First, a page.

Germany: Coating ranges at Techtextil from Monforts May 2, 2007 A. Monforts Textilmaschinen GmbH will display a number of coating ranges with its Montex stenter offering coating and finishing/heat setting options at Techtextil, June 12-14, Hall 3.0, Booth F30. Monforts Application Technologists, responsible for treating technical textiles and nonwoven fabrics, will also be available to discuss special coating and finishing issues with customers and visitors. Techtextil is the leading international trade fair for technical textiles and nonwovens. The complete global market of technical textiles will be show-cased at the most important forum for the industry. Discover new materials and innovative concepts. Being a leading manufacturer on the global market A. Monforts Textilmaschinen produces machines and ranges for diving and finishing of woven and knitted fabrics.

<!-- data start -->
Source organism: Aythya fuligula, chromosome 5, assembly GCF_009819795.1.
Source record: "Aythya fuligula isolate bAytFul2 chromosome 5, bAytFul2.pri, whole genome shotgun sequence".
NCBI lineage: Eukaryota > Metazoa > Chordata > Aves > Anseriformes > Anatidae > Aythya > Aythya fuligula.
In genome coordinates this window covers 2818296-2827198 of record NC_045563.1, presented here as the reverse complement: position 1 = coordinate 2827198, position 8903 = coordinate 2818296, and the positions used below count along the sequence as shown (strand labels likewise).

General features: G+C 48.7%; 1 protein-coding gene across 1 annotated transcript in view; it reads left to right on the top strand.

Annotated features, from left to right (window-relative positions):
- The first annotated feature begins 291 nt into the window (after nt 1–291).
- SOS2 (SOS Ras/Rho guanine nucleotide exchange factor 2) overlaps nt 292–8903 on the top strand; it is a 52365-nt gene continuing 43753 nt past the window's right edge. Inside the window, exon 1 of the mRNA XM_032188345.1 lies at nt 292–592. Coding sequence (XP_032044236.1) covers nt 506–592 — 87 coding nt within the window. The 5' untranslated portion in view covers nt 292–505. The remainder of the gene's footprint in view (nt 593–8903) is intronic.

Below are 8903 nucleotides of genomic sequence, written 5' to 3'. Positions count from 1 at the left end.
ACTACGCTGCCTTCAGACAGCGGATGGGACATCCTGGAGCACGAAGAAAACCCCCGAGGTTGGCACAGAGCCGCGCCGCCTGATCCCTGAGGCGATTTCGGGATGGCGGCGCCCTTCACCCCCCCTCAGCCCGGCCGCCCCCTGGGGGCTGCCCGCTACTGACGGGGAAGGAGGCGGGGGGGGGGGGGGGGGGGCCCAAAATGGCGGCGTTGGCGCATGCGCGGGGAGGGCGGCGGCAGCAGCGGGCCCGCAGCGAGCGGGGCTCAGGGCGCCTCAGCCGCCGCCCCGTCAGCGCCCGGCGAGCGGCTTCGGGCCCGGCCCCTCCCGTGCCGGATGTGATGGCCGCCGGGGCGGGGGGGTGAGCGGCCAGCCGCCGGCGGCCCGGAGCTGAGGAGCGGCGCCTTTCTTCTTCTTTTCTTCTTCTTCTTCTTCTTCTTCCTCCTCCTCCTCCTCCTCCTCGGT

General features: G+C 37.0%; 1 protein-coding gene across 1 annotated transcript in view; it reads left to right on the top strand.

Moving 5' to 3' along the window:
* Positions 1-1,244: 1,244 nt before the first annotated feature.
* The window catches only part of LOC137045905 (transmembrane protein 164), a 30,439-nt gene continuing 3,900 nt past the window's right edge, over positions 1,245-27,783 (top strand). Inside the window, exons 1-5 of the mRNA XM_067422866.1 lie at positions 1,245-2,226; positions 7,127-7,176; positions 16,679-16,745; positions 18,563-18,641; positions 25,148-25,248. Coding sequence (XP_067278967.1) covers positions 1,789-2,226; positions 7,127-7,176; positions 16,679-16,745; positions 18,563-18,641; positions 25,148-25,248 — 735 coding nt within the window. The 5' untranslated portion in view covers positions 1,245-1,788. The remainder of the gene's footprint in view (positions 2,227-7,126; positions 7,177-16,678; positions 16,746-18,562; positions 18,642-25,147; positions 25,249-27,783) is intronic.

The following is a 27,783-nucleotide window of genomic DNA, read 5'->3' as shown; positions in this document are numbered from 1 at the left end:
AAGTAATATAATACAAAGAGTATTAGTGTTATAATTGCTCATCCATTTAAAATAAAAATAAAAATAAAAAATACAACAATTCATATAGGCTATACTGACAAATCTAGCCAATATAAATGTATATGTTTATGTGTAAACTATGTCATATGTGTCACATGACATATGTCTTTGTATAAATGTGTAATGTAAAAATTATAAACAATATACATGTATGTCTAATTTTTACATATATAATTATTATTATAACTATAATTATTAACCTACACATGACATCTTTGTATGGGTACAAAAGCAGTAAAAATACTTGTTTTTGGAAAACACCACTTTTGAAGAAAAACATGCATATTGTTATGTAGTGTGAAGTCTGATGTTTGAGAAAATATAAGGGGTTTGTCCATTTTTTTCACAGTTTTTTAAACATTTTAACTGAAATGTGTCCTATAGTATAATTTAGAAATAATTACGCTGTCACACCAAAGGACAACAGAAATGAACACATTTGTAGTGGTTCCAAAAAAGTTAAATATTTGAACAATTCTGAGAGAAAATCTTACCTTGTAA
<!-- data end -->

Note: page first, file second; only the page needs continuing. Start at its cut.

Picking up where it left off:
Germany : Human Solutions to present motor cycle protective Suits. January 22, 2007 Human Solutions GmbH of Kaiserslautern will take part in the largest Finnish Motorcycle Fair at the beginning of February 2007 in Helsinki - at the booth of Rukka, the sports clothing manufacturer, trade visitors and motorcycle fans can find out all about motorcycle protective suits that have optimal size & fit. Dr. Jochen Balzulat, Head of the Body Scanning Division at Human Solutions, explaining the company's presence at this event said, "Our joint appearance with Rucca at this Exhibition can open up new Northern European target groups for us. Rukka manufactures high-grade specialized clothing for discerning motorcyclists - at their booth, we will demonstrate to visitors how an absolutely perfect fit in protective clothing can be achieved by means of our 3D Body Scanner." "Rukka also supplies the Finnish police force - so we will also be taking our XFIT clothing software to Finland. XFIT is a proven solution for the cost-effective determination of uniformed personnel requirements – drastically reducing outfitting and warehousing costs. The Helsinki Exhibition will give us the opportunity to address end customers for tailored motorcycle garments - and to introduce out product portfolio to the police, the armed forces and other Scandinavian organizations." Rukka and Human Solutions will be presenting jackets and pants in the Armadillo range for men and in the Armarina range for female motorcyclists. Rukka's partner CENTRIA already uses a Human Solutions body scanner and acted as mutual contact for the Rukka/Human Solutions joint exhibition appearance in February - a well-known Finnish research institute, CENTRIA’s research spectrum also encompasses the apparel industry.